On August 29, 1942, three hundred people attended a one act play put on “by the camp’s best talent. The audience, seated in front of the tool house stage, was huddled under blankets.”  The evening included not only the play, but also singing by “a select octet of campers”, refreshments to warm up afterwards, along with community singing and “round and square dancing in the recreation hall”.  At the intermission, the men collected an offering of $125 for the Friends Ambulance Unit in China. (Atom October, 1942)

The newspaper included reflective articles written by campers after a few men had left CPS for the armed forces and some for jail.  The column “Are We Dodging the War?” written by David E. Swift, Friends CPS educational director stated the challenge. “War is upon the world with bitter grasp.  What is the peacemaker to do before the time of binding up the wounds?  Does he not have his peculiar torment, and if he does not, has he any right to his exemption from bearing arms? “. . ..  Campers George Snyder and Ted Horvath wrote responses.  (Atom May 1942, pp. 6 ff.)

Three issues of the newspaper Atom Volume 1 (May through October of 1942) are housed in the Swarthmore Peace collection archives.  An Editorial statement in the May, 1942 issue described the title.

The atom is a small world – infinitesimal in size.  Yet it is a world filled with enormous power which may someday be utilized to drive ocean liners and turned the wheels of industry.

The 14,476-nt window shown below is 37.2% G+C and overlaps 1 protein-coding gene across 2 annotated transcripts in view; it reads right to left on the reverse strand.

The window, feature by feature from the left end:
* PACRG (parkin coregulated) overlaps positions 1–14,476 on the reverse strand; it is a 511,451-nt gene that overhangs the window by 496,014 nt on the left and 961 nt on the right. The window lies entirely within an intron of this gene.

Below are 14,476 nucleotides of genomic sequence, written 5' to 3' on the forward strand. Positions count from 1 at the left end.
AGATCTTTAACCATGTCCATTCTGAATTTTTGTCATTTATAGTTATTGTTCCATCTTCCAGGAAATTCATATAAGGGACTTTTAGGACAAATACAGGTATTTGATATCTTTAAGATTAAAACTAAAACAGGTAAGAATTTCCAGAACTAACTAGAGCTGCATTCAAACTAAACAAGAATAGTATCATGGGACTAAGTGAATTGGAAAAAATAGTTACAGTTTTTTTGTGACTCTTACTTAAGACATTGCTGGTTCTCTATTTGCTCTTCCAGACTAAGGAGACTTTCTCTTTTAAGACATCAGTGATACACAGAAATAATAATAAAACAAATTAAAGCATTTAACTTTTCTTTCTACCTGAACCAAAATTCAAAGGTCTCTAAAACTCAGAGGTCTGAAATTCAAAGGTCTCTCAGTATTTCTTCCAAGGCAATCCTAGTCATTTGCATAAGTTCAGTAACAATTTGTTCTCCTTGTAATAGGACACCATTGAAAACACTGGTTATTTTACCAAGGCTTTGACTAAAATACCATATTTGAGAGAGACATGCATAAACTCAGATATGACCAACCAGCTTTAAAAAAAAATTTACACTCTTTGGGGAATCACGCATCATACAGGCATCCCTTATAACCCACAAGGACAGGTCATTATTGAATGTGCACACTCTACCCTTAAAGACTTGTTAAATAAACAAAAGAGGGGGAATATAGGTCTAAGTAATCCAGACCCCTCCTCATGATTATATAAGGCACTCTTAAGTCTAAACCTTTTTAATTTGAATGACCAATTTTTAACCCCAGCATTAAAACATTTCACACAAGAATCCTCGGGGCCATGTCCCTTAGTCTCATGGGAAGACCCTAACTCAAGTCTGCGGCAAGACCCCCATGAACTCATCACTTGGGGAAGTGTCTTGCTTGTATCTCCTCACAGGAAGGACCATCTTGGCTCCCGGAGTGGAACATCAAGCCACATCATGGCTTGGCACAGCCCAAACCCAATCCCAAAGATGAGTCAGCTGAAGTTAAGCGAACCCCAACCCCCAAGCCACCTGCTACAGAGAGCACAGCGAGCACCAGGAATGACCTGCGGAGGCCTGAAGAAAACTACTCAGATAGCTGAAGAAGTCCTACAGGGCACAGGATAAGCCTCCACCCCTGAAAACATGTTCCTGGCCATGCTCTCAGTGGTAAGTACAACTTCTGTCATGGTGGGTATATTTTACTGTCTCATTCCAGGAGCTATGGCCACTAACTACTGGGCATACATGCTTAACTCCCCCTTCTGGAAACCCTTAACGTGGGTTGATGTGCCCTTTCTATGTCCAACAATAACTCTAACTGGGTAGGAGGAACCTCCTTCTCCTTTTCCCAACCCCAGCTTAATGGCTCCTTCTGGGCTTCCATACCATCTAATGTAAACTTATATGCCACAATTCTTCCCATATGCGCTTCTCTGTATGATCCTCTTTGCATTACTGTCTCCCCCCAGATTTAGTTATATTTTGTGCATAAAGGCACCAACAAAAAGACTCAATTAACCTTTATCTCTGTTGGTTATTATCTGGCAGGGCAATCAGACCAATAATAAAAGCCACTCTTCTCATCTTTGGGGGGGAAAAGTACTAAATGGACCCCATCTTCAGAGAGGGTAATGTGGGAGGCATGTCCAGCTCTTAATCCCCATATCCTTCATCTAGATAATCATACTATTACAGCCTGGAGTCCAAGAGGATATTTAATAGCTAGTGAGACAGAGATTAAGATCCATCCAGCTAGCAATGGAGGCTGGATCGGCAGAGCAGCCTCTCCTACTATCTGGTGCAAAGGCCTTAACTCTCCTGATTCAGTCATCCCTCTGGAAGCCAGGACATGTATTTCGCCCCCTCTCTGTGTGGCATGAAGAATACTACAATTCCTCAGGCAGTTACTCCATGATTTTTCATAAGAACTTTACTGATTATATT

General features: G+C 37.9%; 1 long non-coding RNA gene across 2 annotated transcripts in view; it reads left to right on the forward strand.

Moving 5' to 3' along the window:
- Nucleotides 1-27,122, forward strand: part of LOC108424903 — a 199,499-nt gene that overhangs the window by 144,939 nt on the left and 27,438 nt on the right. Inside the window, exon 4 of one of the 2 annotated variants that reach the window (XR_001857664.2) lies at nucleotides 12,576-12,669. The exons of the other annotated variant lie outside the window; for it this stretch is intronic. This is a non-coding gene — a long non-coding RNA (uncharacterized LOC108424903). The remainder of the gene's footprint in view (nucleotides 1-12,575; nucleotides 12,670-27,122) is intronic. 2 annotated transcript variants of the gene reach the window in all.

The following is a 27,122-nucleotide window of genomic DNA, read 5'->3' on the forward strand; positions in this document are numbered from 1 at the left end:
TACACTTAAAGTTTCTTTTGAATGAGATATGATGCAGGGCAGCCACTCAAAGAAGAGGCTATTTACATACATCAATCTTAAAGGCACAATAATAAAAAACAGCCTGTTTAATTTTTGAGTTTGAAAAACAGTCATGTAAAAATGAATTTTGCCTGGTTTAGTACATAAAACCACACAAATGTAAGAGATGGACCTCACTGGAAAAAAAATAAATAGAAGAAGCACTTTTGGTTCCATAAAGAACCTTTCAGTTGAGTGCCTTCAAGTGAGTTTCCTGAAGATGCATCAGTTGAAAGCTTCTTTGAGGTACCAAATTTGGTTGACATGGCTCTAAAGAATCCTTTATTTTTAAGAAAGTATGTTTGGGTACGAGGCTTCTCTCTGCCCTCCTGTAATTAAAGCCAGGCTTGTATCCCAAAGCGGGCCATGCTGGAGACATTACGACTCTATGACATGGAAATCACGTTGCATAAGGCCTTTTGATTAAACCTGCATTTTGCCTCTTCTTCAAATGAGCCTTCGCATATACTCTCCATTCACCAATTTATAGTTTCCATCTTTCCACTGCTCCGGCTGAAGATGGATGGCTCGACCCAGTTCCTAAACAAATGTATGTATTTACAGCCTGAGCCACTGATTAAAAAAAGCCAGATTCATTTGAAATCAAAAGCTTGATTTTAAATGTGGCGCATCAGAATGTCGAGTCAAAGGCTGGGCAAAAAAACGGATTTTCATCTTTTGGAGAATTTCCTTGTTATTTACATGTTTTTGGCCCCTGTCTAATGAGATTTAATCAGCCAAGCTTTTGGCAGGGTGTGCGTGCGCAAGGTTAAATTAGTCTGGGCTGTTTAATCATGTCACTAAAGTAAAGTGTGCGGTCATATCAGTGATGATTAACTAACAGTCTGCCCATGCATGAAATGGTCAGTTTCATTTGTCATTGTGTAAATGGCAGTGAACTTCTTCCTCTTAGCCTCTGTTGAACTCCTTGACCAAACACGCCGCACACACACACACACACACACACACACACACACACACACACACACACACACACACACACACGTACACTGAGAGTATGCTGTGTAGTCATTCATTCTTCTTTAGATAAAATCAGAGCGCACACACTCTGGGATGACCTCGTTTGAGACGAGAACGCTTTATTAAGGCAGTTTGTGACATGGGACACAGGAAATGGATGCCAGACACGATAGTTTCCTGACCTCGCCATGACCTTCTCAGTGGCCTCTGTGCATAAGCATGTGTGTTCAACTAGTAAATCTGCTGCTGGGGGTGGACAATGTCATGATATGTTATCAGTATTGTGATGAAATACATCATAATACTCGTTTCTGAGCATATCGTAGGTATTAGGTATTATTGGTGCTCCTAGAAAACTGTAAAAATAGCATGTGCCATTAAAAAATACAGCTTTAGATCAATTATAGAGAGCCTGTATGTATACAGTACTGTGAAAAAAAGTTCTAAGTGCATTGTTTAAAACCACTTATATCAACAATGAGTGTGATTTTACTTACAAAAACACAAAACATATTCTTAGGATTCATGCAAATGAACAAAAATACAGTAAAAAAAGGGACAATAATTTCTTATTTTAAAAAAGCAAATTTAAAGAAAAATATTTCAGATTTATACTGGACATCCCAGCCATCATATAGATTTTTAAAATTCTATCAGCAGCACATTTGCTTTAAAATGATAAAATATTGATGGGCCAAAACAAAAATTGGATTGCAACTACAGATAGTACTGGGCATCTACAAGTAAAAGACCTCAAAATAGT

We in C.P.S. Camp 11 comprise an atom.  In our size we are an infinitesimal drop in the population of this country.  Yet in our cause of unremitting, individual and group opposition to war and in our attempt to make and spread peace we believe there is an incalculable power which might someday reshape the world. (p. 3)

In the October 1942 issue, the men reflected on the upcoming merger of the AFSC New England small camps into one.  They had hoped that the smaller camps would nurture “creative group spirit” while at the same time recognizing that they might prove to be a financial burden per capita.  One column assessed the value of the work completed “How Valuable Is”, and another focused on the work the men hoped to do “Our Work Project?” from which an excerpt follows. 

. . . Another type of work which would fill a real need is that of helping farmers with their work.  This will help relieve the shortage of farm labor, which is becoming more acute, threatening to cause a great loss to some farmers.  A further hope is that in working with them we can help build a much needed spirit of cooperation among the farmers which will aid in rehabilitating the farms in this area.  W.E.S. & R.S.T. (p. 5)


Atom, Vol. 1:1 (May, 1942) and Vol. 1:3 (October 1942) in the Swarthmore College Peace Collection, American Friends Service Committee: Civilian Public Service Records (DG002), Section 3, Box 3.


For stories from men who, as COs, walked to a different drummer during World War II, see Mary R. Hopkins, Editor, Men of Peace: World War II Conscientious Objectors.  Caye Caulker, Belize: Producciones de le Hamaca, 2010, Marshall O. Sutton, pp. 88-95.


For general information on CPS camps and units, see Albert N. Keim, The CPS Story: An Illustrated History of Civilian Public Service. Intercourse, PA: Good Books 1990.


For more information on Forest Service camps in CPS see by Mulford Q. Sibley and Philip E. Jacob, Conscription of Conscience: The American State and the Conscientious Objector,  1940-1947.  Ithaca, NY: Cornell University Press, 1952, pp. 127-130.


Swarthmore College Peace Collection, Camp periodicals database.